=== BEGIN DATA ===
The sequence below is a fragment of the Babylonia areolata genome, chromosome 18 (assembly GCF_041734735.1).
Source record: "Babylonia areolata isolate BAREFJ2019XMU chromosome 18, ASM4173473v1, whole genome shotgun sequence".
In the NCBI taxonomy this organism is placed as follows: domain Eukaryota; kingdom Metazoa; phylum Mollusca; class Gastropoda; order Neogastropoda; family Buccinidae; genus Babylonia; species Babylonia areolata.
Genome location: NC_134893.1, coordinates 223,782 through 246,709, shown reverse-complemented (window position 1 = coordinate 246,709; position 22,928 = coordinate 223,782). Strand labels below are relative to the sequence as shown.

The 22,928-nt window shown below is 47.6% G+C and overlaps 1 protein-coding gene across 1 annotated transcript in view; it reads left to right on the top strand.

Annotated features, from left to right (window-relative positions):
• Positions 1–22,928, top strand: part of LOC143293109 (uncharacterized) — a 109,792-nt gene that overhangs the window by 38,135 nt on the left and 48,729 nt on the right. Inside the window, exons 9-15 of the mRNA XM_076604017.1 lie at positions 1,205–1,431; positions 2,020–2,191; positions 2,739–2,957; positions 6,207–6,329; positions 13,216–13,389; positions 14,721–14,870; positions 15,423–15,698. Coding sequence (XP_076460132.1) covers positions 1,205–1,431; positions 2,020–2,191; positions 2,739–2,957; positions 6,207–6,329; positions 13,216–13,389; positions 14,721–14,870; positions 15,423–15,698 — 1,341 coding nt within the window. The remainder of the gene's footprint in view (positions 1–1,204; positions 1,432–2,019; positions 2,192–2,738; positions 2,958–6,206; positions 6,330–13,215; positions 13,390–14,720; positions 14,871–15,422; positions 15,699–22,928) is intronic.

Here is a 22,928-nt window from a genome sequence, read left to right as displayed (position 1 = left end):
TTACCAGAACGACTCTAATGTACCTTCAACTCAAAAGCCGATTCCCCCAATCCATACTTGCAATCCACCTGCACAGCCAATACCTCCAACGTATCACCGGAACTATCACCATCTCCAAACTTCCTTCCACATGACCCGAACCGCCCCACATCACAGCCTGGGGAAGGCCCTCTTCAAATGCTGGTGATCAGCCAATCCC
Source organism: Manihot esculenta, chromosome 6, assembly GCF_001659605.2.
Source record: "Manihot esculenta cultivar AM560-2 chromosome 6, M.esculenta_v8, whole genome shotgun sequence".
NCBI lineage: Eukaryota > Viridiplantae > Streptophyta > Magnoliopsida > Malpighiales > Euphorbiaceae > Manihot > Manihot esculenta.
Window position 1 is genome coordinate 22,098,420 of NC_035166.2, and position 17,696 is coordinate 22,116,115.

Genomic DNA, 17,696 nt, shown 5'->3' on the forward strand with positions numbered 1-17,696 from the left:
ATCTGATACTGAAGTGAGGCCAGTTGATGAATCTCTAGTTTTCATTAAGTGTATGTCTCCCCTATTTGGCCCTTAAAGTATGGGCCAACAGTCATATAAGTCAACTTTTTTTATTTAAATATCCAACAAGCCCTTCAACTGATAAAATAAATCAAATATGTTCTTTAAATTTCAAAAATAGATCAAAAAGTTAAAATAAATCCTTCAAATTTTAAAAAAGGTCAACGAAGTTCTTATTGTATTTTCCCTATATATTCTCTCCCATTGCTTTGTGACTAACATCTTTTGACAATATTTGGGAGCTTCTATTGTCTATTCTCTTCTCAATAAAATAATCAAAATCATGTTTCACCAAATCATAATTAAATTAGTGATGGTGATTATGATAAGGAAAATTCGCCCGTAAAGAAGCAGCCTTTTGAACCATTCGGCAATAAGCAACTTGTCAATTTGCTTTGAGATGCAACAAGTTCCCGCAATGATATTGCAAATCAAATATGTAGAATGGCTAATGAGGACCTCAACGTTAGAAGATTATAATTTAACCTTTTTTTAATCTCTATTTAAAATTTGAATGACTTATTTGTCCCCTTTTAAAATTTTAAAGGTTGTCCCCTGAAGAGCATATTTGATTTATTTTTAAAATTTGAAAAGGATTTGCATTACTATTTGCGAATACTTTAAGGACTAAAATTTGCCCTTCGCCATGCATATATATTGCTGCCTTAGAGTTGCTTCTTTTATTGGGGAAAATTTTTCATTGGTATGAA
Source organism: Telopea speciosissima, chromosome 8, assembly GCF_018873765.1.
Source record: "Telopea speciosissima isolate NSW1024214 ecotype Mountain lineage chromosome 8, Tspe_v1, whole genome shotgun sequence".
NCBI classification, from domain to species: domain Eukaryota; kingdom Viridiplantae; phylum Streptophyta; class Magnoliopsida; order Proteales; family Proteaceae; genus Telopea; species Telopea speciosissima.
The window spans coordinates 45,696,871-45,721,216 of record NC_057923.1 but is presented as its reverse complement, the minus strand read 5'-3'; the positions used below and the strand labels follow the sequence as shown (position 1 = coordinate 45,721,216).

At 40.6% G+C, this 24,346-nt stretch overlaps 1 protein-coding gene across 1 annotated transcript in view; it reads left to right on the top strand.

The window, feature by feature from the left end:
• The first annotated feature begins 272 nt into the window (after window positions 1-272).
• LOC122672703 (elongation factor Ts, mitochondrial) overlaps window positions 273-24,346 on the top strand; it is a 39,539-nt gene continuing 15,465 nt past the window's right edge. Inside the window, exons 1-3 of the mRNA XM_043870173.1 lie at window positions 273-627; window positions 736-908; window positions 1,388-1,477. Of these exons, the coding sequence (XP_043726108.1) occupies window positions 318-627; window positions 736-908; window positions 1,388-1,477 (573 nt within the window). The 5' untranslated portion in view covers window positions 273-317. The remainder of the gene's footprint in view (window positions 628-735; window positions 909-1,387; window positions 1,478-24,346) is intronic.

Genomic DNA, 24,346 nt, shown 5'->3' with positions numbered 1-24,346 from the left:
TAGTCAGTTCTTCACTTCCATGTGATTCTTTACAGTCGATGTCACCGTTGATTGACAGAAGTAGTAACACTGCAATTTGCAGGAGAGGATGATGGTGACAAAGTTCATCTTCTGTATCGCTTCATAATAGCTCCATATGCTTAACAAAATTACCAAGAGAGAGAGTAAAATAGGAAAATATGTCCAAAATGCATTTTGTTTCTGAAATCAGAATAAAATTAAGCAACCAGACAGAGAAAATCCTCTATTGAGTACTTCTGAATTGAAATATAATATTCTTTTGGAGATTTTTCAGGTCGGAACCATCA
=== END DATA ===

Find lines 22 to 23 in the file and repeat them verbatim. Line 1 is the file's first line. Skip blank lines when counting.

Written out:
• The first annotated feature begins 272 nt into the window (after window positions 1-272).
• LOC122672703 (elongation factor Ts, mitochondrial) overlaps window positions 273-24,346 on the top strand; it is a 39,539-nt gene continuing 15,465 nt past the window's right edge. Inside the window, exons 1-3 of the mRNA XM_043870173.1 lie at window positions 273-627; window positions 736-908; window positions 1,388-1,477. Of these exons, the coding sequence (XP_043726108.1) occupies window positions 318-627; window positions 736-908; window positions 1,388-1,477 (573 nt within the window). The 5' untranslated portion in view covers window positions 273-317. The remainder of the gene's footprint in view (window positions 628-735; window positions 909-1,387; window positions 1,478-24,346) is intronic.